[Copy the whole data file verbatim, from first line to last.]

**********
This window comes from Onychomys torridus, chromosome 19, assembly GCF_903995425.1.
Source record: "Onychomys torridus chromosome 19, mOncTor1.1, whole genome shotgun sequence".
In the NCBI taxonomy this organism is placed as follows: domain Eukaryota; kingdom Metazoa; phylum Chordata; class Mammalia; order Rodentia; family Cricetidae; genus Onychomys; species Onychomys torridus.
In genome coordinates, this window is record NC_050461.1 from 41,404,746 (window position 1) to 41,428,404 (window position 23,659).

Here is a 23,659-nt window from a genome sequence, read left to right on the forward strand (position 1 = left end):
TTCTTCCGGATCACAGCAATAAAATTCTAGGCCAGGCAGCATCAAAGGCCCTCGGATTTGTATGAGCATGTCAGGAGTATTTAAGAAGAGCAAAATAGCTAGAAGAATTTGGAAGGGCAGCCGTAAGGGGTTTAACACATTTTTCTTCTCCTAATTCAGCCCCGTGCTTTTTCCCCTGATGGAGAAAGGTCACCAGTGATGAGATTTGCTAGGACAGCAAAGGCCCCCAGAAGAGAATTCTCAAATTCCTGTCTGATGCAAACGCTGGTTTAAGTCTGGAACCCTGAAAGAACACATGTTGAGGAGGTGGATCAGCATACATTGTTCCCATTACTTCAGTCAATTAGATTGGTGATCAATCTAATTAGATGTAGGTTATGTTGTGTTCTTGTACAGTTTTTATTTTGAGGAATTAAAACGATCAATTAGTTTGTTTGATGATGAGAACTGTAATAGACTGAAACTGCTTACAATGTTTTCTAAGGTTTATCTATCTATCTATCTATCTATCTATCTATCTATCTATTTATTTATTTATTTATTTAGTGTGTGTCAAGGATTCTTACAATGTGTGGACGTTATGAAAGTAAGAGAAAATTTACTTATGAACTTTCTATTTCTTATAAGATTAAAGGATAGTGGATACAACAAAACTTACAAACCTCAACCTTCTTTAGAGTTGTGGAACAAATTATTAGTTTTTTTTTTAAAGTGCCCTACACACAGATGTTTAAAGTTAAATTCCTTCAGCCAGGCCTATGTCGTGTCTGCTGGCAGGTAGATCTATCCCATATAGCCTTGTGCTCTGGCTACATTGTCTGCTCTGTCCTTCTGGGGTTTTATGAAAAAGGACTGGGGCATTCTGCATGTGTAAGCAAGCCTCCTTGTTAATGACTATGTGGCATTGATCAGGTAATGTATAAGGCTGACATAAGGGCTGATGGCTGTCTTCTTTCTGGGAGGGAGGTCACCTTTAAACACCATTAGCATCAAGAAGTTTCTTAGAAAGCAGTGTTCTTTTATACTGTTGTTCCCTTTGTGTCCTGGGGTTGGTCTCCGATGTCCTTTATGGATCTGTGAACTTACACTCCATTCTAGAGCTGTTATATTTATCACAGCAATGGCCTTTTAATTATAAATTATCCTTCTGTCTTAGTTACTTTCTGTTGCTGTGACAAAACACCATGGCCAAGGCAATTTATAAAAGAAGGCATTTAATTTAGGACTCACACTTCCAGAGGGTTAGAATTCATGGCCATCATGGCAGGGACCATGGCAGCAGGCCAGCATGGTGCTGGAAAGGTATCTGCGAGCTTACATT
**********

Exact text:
This window comes from Onychomys torridus, chromosome 19, assembly GCF_903995425.1.
Source record: "Onychomys torridus chromosome 19, mOncTor1.1, whole genome shotgun sequence".
In the NCBI taxonomy this organism is placed as follows: domain Eukaryota; kingdom Metazoa; phylum Chordata; class Mammalia; order Rodentia; family Cricetidae; genus Onychomys; species Onychomys torridus.
In genome coordinates, this window is record NC_050461.1 from 41,404,746 (window position 1) to 41,428,404 (window position 23,659).

Here is a 23,659-nt window from a genome sequence, read left to right on the forward strand (position 1 = left end):
TTCTTCCGGATCACAGCAATAAAATTCTAGGCCAGGCAGCATCAAAGGCCCTCGGATTTGTATGAGCATGTCAGGAGTATTTAAGAAGAGCAAAATAGCTAGAAGAATTTGGAAGGGCAGCCGTAAGGGGTTTAACACATTTTTCTTCTCCTAATTCAGCCCCGTGCTTTTTCCCCTGATGGAGAAAGGTCACCAGTGATGAGATTTGCTAGGACAGCAAAGGCCCCCAGAAGAGAATTCTCAAATTCCTGTCTGATGCAAACGCTGGTTTAAGTCTGGAACCCTGAAAGAACACATGTTGAGGAGGTGGATCAGCATACATTGTTCCCATTACTTCAGTCAATTAGATTGGTGATCAATCTAATTAGATGTAGGTTATGTTGTGTTCTTGTACAGTTTTTATTTTGAGGAATTAAAACGATCAATTAGTTTGTTTGATGATGAGAACTGTAATAGACTGAAACTGCTTACAATGTTTTCTAAGGTTTATCTATCTATCTATCTATCTATCTATCTATCTATCTATTTATTTATTTATTTATTTAGTGTGTGTCAAGGATTCTTACAATGTGTGGACGTTATGAAAGTAAGAGAAAATTTACTTATGAACTTTCTATTTCTTATAAGATTAAAGGATAGTGGATACAACAAAACTTACAAACCTCAACCTTCTTTAGAGTTGTGGAACAAATTATTAGTTTTTTTTTTAAAGTGCCCTACACACAGATGTTTAAAGTTAAATTCCTTCAGCCAGGCCTATGTCGTGTCTGCTGGCAGGTAGATCTATCCCATATAGCCTTGTGCTCTGGCTACATTGTCTGCTCTGTCCTTCTGGGGTTTTATGAAAAAGGACTGGGGCATTCTGCATGTGTAAGCAAGCCTCCTTGTTAATGACTATGTGGCATTGATCAGGTAATGTATAAGGCTGACATAAGGGCTGATGGCTGTCTTCTTTCTGGGAGGGAGGTCACCTTTAAACACCATTAGCATCAAGAAGTTTCTTAGAAAGCAGTGTTCTTTTATACTGTTGTTCCCTTTGTGTCCTGGGGTTGGTCTCCGATGTCCTTTATGGATCTGTGAACTTACACTCCATTCTAGAGCTGTTATATTTATCACAGCAATGGCCTTTTAATTATAAATTATCCTTCTGTCTTAGTTACTTTCTGTTGCTGTGACAAAACACCATGGCCAAGGCAATTTATAAAAGAAGGCATTTAATTTAGGACTCACACTTCCAGAGGGTTAGAATTCATGGCCATCATGGCAGGGACCATGGCAGCAGGCCAGCATGGTGCTGGAAAGGTATCTGCGAGCTTACATT